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New Myanmar junta questions govt of

The Straits Times
NOV 25 1997 

New Myanmar junta questions govt officials 

BANGKOK -- Myanmar's military government was questioning people at
several ministries following a government name change and shake-up
earlier this month, a government spokesman said yesterday. 

But he denied reports that some former government ministers had been
detained or put under house arrest since the ruling junta changed its
name to the State Peace and Development Council (SPDC). 

When asked about the ministers, the spokesman would say only that
"inquiries" had been made at the relevant ministries. 

"Inquiries have been made in the ministries, but it's too early to say at
the moment what it is about," he said, refusing to give details. 

Reports had circulated in the media, on the Internet and in diplomatic
circles that several former members of the now-defunct State Law and
Order Restoration Council (Slorc) -- abolished with the creation of the
SPDC -- had been arrested. 

"They are not picked up for questioning," the spokesman told Reuters. 

"They are staying in their houses because they have new posts and they
don't have any offices to go to yet. That's probably where the confusion
came about -- they aren't going into any office." 

Diplomats said last week that the creation of the SPDC was partly to weed
out corrupt ministers and improve the image of a government accused of
rampant corruption as the country suffered a severe economic slump. 

Four of the more prominent ministers dealing with financial issues under
the Slorc were removed from their offices and put on a newly created
Advisory Council.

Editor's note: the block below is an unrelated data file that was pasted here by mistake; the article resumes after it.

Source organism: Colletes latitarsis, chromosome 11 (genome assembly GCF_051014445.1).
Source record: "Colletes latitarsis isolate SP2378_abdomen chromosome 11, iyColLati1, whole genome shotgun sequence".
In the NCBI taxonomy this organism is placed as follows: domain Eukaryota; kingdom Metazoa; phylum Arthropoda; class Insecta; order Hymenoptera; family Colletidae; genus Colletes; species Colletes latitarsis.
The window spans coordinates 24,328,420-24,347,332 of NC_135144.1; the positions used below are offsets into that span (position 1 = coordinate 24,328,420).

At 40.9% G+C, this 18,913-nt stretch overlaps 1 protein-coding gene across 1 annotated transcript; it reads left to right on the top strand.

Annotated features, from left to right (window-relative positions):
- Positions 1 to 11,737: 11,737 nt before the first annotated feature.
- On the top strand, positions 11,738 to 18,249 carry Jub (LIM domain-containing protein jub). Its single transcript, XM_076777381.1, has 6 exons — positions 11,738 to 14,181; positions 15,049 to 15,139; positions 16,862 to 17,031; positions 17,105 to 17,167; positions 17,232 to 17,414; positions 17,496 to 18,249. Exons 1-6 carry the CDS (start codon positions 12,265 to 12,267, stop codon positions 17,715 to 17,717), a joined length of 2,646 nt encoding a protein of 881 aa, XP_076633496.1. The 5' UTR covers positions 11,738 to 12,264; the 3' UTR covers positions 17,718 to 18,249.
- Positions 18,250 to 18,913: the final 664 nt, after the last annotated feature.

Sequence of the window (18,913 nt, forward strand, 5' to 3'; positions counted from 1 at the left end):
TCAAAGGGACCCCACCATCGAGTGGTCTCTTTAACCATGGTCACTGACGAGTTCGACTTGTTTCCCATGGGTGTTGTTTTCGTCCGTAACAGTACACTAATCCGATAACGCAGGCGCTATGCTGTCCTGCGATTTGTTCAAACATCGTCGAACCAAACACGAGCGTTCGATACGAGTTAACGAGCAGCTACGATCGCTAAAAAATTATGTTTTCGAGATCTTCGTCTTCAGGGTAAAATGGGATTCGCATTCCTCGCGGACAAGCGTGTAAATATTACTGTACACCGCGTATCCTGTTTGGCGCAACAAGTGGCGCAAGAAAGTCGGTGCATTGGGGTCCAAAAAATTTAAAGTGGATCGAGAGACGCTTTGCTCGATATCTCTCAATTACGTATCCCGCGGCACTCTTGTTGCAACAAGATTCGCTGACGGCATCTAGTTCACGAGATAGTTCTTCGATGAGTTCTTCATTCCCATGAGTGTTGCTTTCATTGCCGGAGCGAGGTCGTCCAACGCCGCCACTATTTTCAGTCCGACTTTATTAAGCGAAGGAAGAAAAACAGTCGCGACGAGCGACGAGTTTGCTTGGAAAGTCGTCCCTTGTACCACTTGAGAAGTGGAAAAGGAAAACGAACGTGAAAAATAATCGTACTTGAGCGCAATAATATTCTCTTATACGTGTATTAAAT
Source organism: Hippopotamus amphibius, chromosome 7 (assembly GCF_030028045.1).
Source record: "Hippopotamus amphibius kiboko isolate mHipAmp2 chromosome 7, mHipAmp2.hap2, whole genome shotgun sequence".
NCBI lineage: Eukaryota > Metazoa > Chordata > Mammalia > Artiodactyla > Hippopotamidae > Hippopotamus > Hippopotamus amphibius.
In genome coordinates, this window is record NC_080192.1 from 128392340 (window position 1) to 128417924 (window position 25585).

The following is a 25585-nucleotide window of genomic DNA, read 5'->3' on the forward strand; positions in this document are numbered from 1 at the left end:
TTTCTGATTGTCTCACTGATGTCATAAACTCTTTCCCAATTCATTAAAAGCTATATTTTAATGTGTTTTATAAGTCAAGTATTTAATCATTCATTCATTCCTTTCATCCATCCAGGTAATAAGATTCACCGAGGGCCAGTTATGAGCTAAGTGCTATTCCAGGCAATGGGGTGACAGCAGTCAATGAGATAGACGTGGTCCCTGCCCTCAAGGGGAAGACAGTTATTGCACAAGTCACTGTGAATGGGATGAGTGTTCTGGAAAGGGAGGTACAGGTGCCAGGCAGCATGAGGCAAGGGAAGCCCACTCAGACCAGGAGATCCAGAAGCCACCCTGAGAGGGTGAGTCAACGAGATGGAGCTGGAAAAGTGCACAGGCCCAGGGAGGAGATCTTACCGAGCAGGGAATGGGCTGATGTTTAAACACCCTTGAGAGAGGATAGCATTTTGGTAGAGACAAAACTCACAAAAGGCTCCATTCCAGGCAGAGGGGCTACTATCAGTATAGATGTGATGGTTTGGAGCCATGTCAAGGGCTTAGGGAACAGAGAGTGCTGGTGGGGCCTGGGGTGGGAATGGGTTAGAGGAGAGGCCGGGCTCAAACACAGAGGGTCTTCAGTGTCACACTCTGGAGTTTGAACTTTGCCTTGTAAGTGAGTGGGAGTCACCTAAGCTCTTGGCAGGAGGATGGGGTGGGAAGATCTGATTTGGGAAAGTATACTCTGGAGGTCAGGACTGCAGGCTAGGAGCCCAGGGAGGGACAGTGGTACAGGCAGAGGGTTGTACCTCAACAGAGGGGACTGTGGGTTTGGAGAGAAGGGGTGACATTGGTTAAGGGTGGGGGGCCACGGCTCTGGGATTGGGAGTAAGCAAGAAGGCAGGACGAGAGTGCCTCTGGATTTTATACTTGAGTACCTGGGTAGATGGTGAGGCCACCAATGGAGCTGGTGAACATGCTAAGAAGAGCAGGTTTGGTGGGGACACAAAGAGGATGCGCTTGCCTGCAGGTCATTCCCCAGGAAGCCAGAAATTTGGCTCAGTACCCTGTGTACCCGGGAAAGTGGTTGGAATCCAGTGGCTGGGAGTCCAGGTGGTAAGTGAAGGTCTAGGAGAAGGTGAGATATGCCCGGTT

They include former Slorc member and Tourism Minister Lt-Gen Kyaw Ba;
former Trade and Commerce Minister Lt-Gen Tun Kyi; former Forestry
Minister Lt-Gen Chit Swe and the previous Agriculture Minister Lt-Gen
Myint Aung. 

The spokesman said this was the government's second phase in a three-step
plan towards democracy. 

The Slorc period was the first phase and the SPDC's goal was to keep the
peace and build up the economy so the country could eventually become a
democracy, he said. 

Diplomats said the new government, which is led by the same top four
generals as the Slorc, did not appear to have any new policy and said the
changes were made to improve its image and promote junior officers. 

The Slorc -- which ruled the country with an iron hand after seizing
power in 1988 -- and now the SPDC have been accused of trying to hold on
to power at the people's expense for the benefit of the few. 

In Yangon, pro-democracy leader Aung San Suu Kyi yesterday vowed to
struggle on for democracy as riot police manned barbed-wire barricades
near a National Day celebration at her residence. 

The authorities gave permission for 200 people to gather at her
residential compound to celebrate the 77th anniversary of National Day,
which marks the birth of Myanmar's independence movement. -- Reuters,